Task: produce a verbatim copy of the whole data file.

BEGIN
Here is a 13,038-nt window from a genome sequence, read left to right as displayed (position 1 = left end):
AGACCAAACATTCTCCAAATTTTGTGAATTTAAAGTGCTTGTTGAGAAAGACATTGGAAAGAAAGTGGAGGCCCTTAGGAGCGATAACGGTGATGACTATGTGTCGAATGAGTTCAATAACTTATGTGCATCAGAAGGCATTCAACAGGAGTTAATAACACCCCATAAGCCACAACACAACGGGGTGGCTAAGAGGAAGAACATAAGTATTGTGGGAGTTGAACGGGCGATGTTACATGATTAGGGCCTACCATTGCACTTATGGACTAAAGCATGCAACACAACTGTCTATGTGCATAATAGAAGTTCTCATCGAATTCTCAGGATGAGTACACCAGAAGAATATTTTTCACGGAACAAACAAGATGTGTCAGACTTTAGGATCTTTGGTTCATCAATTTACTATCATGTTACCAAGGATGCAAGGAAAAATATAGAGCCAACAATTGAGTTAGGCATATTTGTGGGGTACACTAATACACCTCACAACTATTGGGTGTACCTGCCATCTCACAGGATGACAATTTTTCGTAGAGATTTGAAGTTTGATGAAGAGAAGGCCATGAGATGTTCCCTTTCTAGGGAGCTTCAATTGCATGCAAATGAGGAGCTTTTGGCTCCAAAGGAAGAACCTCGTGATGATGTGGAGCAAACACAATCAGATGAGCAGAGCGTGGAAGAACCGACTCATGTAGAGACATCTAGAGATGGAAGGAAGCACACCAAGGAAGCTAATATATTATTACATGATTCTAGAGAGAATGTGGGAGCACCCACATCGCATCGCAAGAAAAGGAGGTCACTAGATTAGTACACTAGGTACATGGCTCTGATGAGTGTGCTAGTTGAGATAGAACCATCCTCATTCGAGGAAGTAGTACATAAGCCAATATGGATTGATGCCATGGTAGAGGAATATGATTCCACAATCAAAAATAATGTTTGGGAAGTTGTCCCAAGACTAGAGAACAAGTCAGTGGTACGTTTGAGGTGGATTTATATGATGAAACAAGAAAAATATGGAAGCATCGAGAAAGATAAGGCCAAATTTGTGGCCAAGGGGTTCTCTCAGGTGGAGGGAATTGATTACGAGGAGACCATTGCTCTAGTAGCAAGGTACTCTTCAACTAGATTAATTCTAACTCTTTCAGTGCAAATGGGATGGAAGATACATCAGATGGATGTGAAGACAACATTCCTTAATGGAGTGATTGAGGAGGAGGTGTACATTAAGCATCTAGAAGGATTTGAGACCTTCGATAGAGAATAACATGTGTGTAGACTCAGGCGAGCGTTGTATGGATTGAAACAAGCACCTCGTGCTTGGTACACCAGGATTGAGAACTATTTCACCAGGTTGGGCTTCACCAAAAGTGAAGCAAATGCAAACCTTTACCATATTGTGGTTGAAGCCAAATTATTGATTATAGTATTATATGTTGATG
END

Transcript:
Here is a 13,038-nt window from a genome sequence, read left to right as displayed (position 1 = left end):
AGACCAAACATTCTCCAAATTTTGTGAATTTAAAGTGCTTGTTGAGAAAGACATTGGAAAGAAAGTGGAGGCCCTTAGGAGCGATAACGGTGATGACTATGTGTCGAATGAGTTCAATAACTTATGTGCATCAGAAGGCATTCAACAGGAGTTAATAACACCCCATAAGCCACAACACAACGGGGTGGCTAAGAGGAAGAACATAAGTATTGTGGGAGTTGAACGGGCGATGTTACATGATTAGGGCCTACCATTGCACTTATGGACTAAAGCATGCAACACAACTGTCTATGTGCATAATAGAAGTTCTCATCGAATTCTCAGGATGAGTACACCAGAAGAATATTTTTCACGGAACAAACAAGATGTGTCAGACTTTAGGATCTTTGGTTCATCAATTTACTATCATGTTACCAAGGATGCAAGGAAAAATATAGAGCCAACAATTGAGTTAGGCATATTTGTGGGGTACACTAATACACCTCACAACTATTGGGTGTACCTGCCATCTCACAGGATGACAATTTTTCGTAGAGATTTGAAGTTTGATGAAGAGAAGGCCATGAGATGTTCCCTTTCTAGGGAGCTTCAATTGCATGCAAATGAGGAGCTTTTGGCTCCAAAGGAAGAACCTCGTGATGATGTGGAGCAAACACAATCAGATGAGCAGAGCGTGGAAGAACCGACTCATGTAGAGACATCTAGAGATGGAAGGAAGCACACCAAGGAAGCTAATATATTATTACATGATTCTAGAGAGAATGTGGGAGCACCCACATCGCATCGCAAGAAAAGGAGGTCACTAGATTAGTACACTAGGTACATGGCTCTGATGAGTGTGCTAGTTGAGATAGAACCATCCTCATTCGAGGAAGTAGTACATAAGCCAATATGGATTGATGCCATGGTAGAGGAATATGATTCCACAATCAAAAATAATGTTTGGGAAGTTGTCCCAAGACTAGAGAACAAGTCAGTGGTACGTTTGAGGTGGATTTATATGATGAAACAAGAAAAATATGGAAGCATCGAGAAAGATAAGGCCAAATTTGTGGCCAAGGGGTTCTCTCAGGTGGAGGGAATTGATTACGAGGAGACCATTGCTCTAGTAGCAAGGTACTCTTCAACTAGATTAATTCTAACTCTTTCAGTGCAAATGGGATGGAAGATACATCAGATGGATGTGAAGACAACATTCCTTAATGGAGTGATTGAGGAGGAGGTGTACATTAAGCATCTAGAAGGATTTGAGACCTTCGATAGAGAATAACATGTGTGTAGACTCAGGCGAGCGTTGTATGGATTGAAACAAGCACCTCGTGCTTGGTACACCAGGATTGAGAACTATTTCACCAGGTTGGGCTTCACCAAAAGTGAAGCAAATGCAAACCTTTACCATATTGTGGTTGAAGCCAAATTATTGATTATAGTATTATATGTTGATG